By Ed Huyck
By Melissa Wray
By Patrick Strait
By Jonathan McJunkin
By B Fresh Photography
By Ryan Siverson
By Kendra Sundvall
By Ed Huyck
Closeted together for some nine hours already, the members of the jury are starting to get testy. With the air in the room growing distinctly stifling, the five-member group has only a few hours left to sift through 165 architectural designs. But their decision cannot be rushed. After all, say organizers of the event, held on a recent Saturday at the Powderhorn Park gym, the jurors are attempting to solve a problem found not only in this Minneapolis community, but in cities around the country--how to build houses on the small vacant lots scattered throughout urban neighborhoods.
"The rich can afford art," says James Wentling, an architect from Philadelphia who has become known to his fellow jurors as "the pragmatist." Wentling favors traditional homes; a radical design, he fears, would be unmarketable. But he soon finds himself in the minority. As jurors round a table laden with designs that made it through the first cut, they stop in front of the schematics for a bland, gray two-story home. James Cutler, an architect from Bainbridge Island, Wash., faints dramatically into a folding chair. "This looks like every spec home on the East Coast," he exclaims. Wentling pushes his glasses back and responds in the tone of a man defeated: "That's why it will sell." A quick vote is taken; the plan is out.
Leaders of the Powderhorn Park Neighborhood Association (PPNA) had this kind of discussion in mind when they started the little/LOTS project more than two years ago. They challenged design firms around the country to submit ideas, then selected an all-star jury that spans the architectural spectrum--from Wentling, an advocate of affordable, practical structures, to Cutler, a nationally renowned architect who has worked on the archetypical unaffordable house, the Bill Gates mansion in Redmond, Wash. Together these jurors are charged with figuring out how to squeeze a three-to-four-bedroom house efficiently onto a lot less than 40 feet wide, build it for under $125,000, and make room for a garage and a garden without having the whole project feel claustrophobic.
There is no shortage of narrow lots in Powderhorn. When the neighborhood experienced its building boom in the years between the Depression and World War II, houses were squeezed together to accommodate buyers' tight finances. But by the '60s, explains little/LOTS juror and former Minneapolis planning director Paul Farmer, city planners had come to fear "urban overcrowding," and Minneapolis changed its zoning code to prohibit construction on lots less than 40 feet wide. (Most suburban cities require minimum lot sizes at least twice those in Minneapolis; St. Paul, on the other hand, allows lots as narrow as 30 feet.) As older homes were abandoned and fell to the wrecking ball, the city found itself with vacant, legally unbuildable lots on its hands. Minneapolis Community Development Agency spokeswoman Dawn Hagan says the agency owns 23 "substandard" lots in Powderhorn; there are no figures, she says, on how many residential parcels the MCDA owns citywide.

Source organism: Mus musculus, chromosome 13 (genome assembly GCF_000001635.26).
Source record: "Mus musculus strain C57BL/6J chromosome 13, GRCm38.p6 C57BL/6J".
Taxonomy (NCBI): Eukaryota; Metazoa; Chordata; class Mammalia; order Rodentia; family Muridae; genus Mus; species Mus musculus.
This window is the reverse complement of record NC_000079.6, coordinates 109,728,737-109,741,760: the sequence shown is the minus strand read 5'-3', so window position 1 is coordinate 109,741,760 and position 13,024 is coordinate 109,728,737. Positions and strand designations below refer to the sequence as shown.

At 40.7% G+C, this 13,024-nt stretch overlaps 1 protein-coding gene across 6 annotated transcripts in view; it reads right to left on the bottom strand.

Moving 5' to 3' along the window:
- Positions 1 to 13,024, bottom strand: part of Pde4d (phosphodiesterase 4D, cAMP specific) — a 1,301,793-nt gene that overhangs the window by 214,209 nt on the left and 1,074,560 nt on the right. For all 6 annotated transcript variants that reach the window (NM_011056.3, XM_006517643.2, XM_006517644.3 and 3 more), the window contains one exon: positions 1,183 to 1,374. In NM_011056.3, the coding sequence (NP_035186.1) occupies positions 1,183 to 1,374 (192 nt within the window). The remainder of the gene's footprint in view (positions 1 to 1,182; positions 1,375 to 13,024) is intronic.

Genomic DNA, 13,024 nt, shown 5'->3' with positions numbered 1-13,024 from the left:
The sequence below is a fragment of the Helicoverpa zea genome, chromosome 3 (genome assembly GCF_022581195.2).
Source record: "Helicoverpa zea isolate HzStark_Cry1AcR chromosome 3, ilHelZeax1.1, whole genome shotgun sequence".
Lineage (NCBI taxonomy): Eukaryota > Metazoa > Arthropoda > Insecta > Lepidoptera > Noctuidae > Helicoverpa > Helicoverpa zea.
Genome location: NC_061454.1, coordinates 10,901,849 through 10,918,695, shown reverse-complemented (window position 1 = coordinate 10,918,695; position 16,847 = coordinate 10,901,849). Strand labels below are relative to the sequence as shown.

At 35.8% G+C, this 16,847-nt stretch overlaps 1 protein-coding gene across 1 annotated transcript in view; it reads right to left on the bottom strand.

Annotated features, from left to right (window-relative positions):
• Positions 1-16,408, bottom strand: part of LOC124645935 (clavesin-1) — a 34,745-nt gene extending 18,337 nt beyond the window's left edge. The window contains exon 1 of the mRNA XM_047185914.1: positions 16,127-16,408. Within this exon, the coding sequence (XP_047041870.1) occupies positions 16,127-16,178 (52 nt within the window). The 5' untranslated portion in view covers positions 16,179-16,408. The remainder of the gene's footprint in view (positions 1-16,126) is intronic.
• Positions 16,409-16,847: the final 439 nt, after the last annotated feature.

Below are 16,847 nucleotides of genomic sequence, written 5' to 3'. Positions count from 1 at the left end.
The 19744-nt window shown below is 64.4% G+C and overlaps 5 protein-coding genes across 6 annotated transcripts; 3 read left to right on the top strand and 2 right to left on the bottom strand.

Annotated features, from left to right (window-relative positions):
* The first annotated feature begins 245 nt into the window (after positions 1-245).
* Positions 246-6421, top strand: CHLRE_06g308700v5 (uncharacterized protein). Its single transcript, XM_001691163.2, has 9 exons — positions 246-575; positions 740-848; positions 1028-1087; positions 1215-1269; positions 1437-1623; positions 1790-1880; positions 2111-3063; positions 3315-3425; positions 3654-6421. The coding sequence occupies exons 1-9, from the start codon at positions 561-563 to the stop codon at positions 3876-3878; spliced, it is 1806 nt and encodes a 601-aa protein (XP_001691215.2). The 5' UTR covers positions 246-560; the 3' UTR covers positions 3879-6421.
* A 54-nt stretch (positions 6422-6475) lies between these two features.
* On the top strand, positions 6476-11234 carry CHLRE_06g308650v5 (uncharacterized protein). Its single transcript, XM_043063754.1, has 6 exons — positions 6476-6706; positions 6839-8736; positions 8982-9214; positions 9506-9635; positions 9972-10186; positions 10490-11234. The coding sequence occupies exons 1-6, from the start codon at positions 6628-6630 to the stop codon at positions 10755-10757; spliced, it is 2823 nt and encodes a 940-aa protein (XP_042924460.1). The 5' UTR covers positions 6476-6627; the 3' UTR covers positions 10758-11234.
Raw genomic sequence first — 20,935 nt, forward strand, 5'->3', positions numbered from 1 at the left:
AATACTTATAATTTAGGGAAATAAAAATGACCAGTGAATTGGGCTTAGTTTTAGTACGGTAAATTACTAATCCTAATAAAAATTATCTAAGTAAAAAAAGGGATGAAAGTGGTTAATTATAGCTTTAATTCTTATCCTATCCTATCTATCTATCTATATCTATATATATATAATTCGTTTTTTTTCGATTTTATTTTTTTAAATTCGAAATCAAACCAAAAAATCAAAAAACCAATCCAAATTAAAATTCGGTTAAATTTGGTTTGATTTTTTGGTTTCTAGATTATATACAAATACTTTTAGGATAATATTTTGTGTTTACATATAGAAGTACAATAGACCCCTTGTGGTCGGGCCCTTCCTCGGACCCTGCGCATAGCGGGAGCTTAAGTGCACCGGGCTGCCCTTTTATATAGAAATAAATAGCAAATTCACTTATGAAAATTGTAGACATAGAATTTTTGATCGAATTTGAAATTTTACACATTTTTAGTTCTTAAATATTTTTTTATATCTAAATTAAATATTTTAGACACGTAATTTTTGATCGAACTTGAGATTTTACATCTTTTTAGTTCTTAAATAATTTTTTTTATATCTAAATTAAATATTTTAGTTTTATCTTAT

During his four-year tenure in Minneapolis, Farmer watched as the city tried to split "substandard" lots and sell them to adjacent houses as side yards; in some locations, residents proposed community gardens. Neither solution, he says, has proven to be overwhelmingly successful. Farmer, who now serves as executive director of planning and development in Eugene, Ore., made working on Minneapolis's sweeping revision of the zoning code one of his top priorities as planning director; when he was forced out last year, the project was still in the works. The revision is up for a City Council vote in the next several months.
A commanding, but fair-minded, presence in discussion, Farmer has no time for cookie-cutter designs. But, he says, the jury must also stay away from homes that depart too radically from the rest of the cityscape. If the little/LOTS design sticks out like a sore thumb, he notes, it will be forever stigmatized as "that subsidized house."
Subsidies will be necessary to build any house from the program, organizers say, because the expected $125,000 construction cost is far higher than the average market value in Powderhorn. City and neighborhood assistance is expected to bring the figure down to near $85,000. At that price, says local real estate agent Sandy Green, a new house could be "sold before they put a hole in the ground." Green, who has tried to build on smaller lots in South Minneapolis herself, says she's convinced there's a market for such homes. "It's not a marketing question, it's a political question. The city politicians need to know that a huge lawn isn't what everyone wants."
Marketing is also on Farmer's mind. With empty-nest boomers getting ready to leave big suburban houses, he says, "we have a 10-to-15-year window of opportunity to really add a lot of people back into many of our neighborhoods--if we can provide interesting places for them to live." The opinion seems to be shared by the two jurors most closely linked with the neighborhood--Michaela Mahady, a respected local architect and former Powderhorn resident, and local artist Florence Hill. "We're looking for a home like the ones already in Powderhorn," Hill says, "but they need to have a twist."
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